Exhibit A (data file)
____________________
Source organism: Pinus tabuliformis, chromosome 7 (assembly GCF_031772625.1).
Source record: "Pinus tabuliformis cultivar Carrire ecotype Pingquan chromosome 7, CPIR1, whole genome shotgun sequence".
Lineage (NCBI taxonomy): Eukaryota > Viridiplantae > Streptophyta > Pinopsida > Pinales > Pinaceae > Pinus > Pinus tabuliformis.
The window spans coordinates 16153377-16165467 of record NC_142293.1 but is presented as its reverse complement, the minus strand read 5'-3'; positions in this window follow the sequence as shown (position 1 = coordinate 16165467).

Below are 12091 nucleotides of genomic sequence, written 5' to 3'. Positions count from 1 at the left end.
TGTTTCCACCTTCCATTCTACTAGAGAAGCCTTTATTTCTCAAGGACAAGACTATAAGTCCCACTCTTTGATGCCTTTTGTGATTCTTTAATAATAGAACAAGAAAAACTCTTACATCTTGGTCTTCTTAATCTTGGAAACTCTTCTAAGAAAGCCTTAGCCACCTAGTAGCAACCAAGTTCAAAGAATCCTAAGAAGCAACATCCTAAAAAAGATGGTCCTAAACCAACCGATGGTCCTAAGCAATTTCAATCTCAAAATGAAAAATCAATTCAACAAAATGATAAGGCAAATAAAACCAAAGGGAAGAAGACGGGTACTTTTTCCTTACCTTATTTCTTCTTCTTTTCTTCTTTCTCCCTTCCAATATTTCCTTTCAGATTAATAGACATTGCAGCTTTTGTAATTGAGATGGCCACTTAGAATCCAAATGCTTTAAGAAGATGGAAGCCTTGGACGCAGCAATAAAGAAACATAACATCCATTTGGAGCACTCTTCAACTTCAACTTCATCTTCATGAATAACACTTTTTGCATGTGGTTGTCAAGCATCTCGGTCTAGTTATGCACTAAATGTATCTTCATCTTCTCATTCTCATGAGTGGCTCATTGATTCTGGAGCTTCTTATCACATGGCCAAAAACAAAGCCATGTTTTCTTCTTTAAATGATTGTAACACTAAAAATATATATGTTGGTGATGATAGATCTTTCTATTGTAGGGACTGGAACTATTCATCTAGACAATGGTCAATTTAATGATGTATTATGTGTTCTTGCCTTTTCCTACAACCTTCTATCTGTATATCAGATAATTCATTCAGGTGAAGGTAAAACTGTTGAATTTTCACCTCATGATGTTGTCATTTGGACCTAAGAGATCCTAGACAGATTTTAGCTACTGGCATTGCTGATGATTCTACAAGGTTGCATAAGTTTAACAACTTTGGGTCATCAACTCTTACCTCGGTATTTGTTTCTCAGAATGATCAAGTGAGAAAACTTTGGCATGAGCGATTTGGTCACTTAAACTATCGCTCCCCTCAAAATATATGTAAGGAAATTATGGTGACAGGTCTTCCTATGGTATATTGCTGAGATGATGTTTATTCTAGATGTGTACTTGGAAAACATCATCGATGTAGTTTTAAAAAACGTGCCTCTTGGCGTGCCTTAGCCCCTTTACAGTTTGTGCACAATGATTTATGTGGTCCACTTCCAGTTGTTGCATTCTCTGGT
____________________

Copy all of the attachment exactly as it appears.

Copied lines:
Source organism: Pinus tabuliformis, chromosome 7 (assembly GCF_031772625.1).
Source record: "Pinus tabuliformis cultivar Carrire ecotype Pingquan chromosome 7, CPIR1, whole genome shotgun sequence".
Lineage (NCBI taxonomy): Eukaryota > Viridiplantae > Streptophyta > Pinopsida > Pinales > Pinaceae > Pinus > Pinus tabuliformis.
The window spans coordinates 16153377-16165467 of record NC_142293.1 but is presented as its reverse complement, the minus strand read 5'-3'; positions in this window follow the sequence as shown (position 1 = coordinate 16165467).

Below are 12091 nucleotides of genomic sequence, written 5' to 3'. Positions count from 1 at the left end.
TGTTTCCACCTTCCATTCTACTAGAGAAGCCTTTATTTCTCAAGGACAAGACTATAAGTCCCACTCTTTGATGCCTTTTGTGATTCTTTAATAATAGAACAAGAAAAACTCTTACATCTTGGTCTTCTTAATCTTGGAAACTCTTCTAAGAAAGCCTTAGCCACCTAGTAGCAACCAAGTTCAAAGAATCCTAAGAAGCAACATCCTAAAAAAGATGGTCCTAAACCAACCGATGGTCCTAAGCAATTTCAATCTCAAAATGAAAAATCAATTCAACAAAATGATAAGGCAAATAAAACCAAAGGGAAGAAGACGGGTACTTTTTCCTTACCTTATTTCTTCTTCTTTTCTTCTTTCTCCCTTCCAATATTTCCTTTCAGATTAATAGACATTGCAGCTTTTGTAATTGAGATGGCCACTTAGAATCCAAATGCTTTAAGAAGATGGAAGCCTTGGACGCAGCAATAAAGAAACATAACATCCATTTGGAGCACTCTTCAACTTCAACTTCATCTTCATGAATAACACTTTTTGCATGTGGTTGTCAAGCATCTCGGTCTAGTTATGCACTAAATGTATCTTCATCTTCTCATTCTCATGAGTGGCTCATTGATTCTGGAGCTTCTTATCACATGGCCAAAAACAAAGCCATGTTTTCTTCTTTAAATGATTGTAACACTAAAAATATATATGTTGGTGATGATAGATCTTTCTATTGTAGGGACTGGAACTATTCATCTAGACAATGGTCAATTTAATGATGTATTATGTGTTCTTGCCTTTTCCTACAACCTTCTATCTGTATATCAGATAATTCATTCAGGTGAAGGTAAAACTGTTGAATTTTCACCTCATGATGTTGTCATTTGGACCTAAGAGATCCTAGACAGATTTTAGCTACTGGCATTGCTGATGATTCTACAAGGTTGCATAAGTTTAACAACTTTGGGTCATCAACTCTTACCTCGGTATTTGTTTCTCAGAATGATCAAGTGAGAAAACTTTGGCATGAGCGATTTGGTCACTTAAACTATCGCTCCCCTCAAAATATATGTAAGGAAATTATGGTGACAGGTCTTCCTATGGTATATTGCTGAGATGATGTTTATTCTAGATGTGTACTTGGAAAACATCATCGATGTAGTTTTAAAAAACGTGCCTCTTGGCGTGCCTTAGCCCCTTTACAGTTTGTGCACAATGATTTATGTGGTCCACTTCCAGTTGTTGCATTCTCTGGT